Utah Students Learn Entrepreneurship in New York City
Jan 28, 2016 10:07AM ● Published by Bryan Scott
By Saundra Stroope | Saundra@mycityjournals.com
Murray - DECA is a nonprofit high school and college student organization that prepares emerging leaders and entrepreneurs for careers in marketing, finance, hospitality and management around the globe. With nearly a 70-year history, DECA has impacted the lives of more than 10 million students, educators, school administrators and business professionals since it was founded in 1946. This December, Murray Chamber president Stephanie Wright and her daughter, along with 28 fellow Utah students and chaperones, had an opportunity to participate in a five-day New York City experience.
Wright said a lot of the kids had to earn the money to attend the program, and they came away with a better appreciation for the value of money after being shocked at the cost of rent for a small 450-square-foot apartment. They had nightly conversations about what they learned each day, and among other topics, discussed the impact of starting a career and budgeting for living costs, including wages, rent and subway fares. The experience also gave them a better appreciation of how people do things differently on the East Coast. The New York rush and hustle exposed all participants to a new culture and “by the fifth day, they loved it.”
“Overall it opened my eyes to communication. Living in Utah is like a protective bubble,” Wright said.
They program focused on interactive tours and discussion to teach the students about how to market, advertise, finance and start a business. The agenda included a special behind the scenes tour of Madison Square Garden, one of the world’s most famous sporting arenas that hosts approximately 320 events a year, a tour of the financial district, Madam Tussauds Wax Museum, The Empire State Building, Radio City Music Hall, Macy’s department store on Herald Square, the 9/11 Memorial and the opportunity to interact with New York business owners.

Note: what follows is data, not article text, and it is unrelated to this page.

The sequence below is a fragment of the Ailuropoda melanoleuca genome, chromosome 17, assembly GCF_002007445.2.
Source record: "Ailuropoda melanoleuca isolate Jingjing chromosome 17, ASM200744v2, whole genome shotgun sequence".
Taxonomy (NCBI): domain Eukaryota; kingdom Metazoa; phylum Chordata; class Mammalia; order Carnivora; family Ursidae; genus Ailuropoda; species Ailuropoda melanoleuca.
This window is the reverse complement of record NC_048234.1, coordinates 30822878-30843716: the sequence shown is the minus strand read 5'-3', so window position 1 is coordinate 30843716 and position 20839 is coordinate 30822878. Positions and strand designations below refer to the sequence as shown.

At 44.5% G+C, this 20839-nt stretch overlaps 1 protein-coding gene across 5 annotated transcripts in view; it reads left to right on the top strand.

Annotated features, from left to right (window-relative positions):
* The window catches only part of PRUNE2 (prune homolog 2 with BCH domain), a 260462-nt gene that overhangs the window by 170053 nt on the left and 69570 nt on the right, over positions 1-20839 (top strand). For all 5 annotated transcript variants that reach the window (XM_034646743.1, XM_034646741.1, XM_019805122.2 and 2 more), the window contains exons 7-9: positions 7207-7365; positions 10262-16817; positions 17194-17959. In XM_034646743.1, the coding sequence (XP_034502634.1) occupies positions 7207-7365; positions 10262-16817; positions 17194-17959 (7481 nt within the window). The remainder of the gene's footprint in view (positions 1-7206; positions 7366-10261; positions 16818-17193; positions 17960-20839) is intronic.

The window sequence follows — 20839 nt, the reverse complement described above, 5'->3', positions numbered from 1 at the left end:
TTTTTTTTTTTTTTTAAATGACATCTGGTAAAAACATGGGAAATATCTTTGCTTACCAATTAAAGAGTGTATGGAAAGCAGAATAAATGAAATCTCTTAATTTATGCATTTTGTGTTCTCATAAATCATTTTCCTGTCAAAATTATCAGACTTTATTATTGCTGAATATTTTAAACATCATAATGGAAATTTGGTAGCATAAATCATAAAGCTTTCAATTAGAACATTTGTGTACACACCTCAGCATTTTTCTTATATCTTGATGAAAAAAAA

By the end of the experience, DECA exposes participants to real examples of the concepts students learn in marketing, finance, hospitality and fashion merchandising classes. They expect students will be able to explain different types of financial markets, understand career opportunities in merchandising and hospitality, know global retail trends, realize the impact of customer service, and describe the role of sales and promotion in marketing.
The impact of the program, according to Sarah Williams, high school division assistant director with DECA, is that participants “see what business actually looks like in New York City. They see the principles teachers tell them about in action on a daily basis. They interact with one another and get the larger picture. They realize the world is bigger and experience a different culture and lifestyle.”
DECA also offers leadership conferences throughout the year and competitive events in the late fall and spring. Students prepare all year for the opportunity to talk about their own business plans and share marketing and promotional ideas for business case studies.
Most participants become introduced to DECA through chapters formed at a local high school or college. To make a donation, find a chapter or volunteer visit the website at http://www.deca.org/connect/.